Wait, what? Was this really a concern? Did I really spend my primary school years being told that if I didn’t vigilantly recycle everything, one day I would be submerged beneath a sea of trash, breathing by means of a trash snorkel? Am I hallucinating all of this?
As usual, it turns out to be the Mafia’s fault. In the 1980s, mob boss Salvatore Avellino took over New York City’s landfill industry, and in a shocking development which nobody could have predicted, was corrupt. New York City soon ran out of landfill space. Somehow all of its excess trash ended up on a barge called the MOBRO-4000, because the Eighties, and this barge apparently sailed up and down the east coast of North America searching for a place to deposit its trash. In its many exciting adventures it reached the coast of Belize, got involved in a confrontation with the Mexican Navy, and finally went back to New York, where at some point landfill space was found and the crisis was over.
But a giant boat full of trash made a really memorable image, and it got nationwide news coverage, and environmentalists took advantage of this to tell everyone there was no more landfill space anywhere in the world and we all had to recycle right now. According to Wikipedia:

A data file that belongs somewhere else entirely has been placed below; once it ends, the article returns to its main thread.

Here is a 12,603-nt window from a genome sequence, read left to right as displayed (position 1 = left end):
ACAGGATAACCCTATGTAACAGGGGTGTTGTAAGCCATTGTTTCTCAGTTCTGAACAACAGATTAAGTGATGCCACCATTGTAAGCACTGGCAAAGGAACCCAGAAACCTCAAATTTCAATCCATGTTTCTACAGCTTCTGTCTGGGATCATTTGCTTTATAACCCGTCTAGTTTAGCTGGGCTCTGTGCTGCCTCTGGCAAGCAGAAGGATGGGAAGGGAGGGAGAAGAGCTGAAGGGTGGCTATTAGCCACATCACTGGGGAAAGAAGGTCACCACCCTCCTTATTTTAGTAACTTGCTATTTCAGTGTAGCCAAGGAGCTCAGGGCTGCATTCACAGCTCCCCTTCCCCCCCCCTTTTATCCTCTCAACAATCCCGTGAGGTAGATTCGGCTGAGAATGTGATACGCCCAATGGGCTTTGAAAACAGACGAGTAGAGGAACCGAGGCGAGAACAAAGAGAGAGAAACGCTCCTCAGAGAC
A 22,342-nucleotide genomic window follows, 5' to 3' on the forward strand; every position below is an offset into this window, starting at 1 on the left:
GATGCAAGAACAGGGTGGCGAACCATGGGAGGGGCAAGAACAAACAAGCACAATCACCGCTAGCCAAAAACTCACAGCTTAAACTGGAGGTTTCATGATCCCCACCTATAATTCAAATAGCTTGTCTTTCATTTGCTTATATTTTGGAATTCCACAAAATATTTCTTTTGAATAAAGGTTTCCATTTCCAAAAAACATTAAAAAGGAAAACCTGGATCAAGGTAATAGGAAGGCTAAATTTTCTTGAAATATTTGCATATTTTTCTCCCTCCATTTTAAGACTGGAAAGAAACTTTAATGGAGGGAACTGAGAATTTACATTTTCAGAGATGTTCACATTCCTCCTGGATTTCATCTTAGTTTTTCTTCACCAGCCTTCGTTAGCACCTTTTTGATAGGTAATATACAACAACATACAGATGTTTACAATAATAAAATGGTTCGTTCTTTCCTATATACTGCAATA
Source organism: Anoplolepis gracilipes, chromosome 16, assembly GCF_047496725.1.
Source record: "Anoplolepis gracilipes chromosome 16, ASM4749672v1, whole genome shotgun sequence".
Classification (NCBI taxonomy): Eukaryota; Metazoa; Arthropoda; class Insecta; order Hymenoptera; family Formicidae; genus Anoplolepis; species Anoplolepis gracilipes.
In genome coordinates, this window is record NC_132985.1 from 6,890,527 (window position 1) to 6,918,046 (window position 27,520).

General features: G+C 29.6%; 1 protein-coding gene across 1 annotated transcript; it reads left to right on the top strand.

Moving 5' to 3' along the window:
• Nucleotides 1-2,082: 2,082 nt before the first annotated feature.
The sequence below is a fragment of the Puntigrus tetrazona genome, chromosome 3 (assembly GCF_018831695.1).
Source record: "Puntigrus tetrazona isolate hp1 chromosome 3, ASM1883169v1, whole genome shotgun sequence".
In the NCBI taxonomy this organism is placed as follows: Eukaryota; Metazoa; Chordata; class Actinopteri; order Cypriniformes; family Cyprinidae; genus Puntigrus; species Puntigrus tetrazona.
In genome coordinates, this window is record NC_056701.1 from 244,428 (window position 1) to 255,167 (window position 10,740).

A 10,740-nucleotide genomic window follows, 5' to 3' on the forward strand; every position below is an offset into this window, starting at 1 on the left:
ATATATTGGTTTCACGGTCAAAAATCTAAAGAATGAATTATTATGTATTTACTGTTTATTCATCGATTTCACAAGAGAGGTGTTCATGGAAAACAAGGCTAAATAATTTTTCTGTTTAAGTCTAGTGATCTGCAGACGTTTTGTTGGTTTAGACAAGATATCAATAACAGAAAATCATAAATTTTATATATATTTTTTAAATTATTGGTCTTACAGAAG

At the time, the Mobro 4000 incident was widely cited by environmentalists and the media as emblematic of the solid-waste disposal crisis in the United States due to a shortage of landfill space: almost 3,000 municipal landfills had closed between 1982 and 1987. It triggered much national public discussion about waste disposal, and may have been a factor in increased recycling rates in the late 1980s and after. It was this that caused it to be included in an episode of Penn & Teller: Bullshit! (season 2, episode 5) in which they debunk many recycling myths.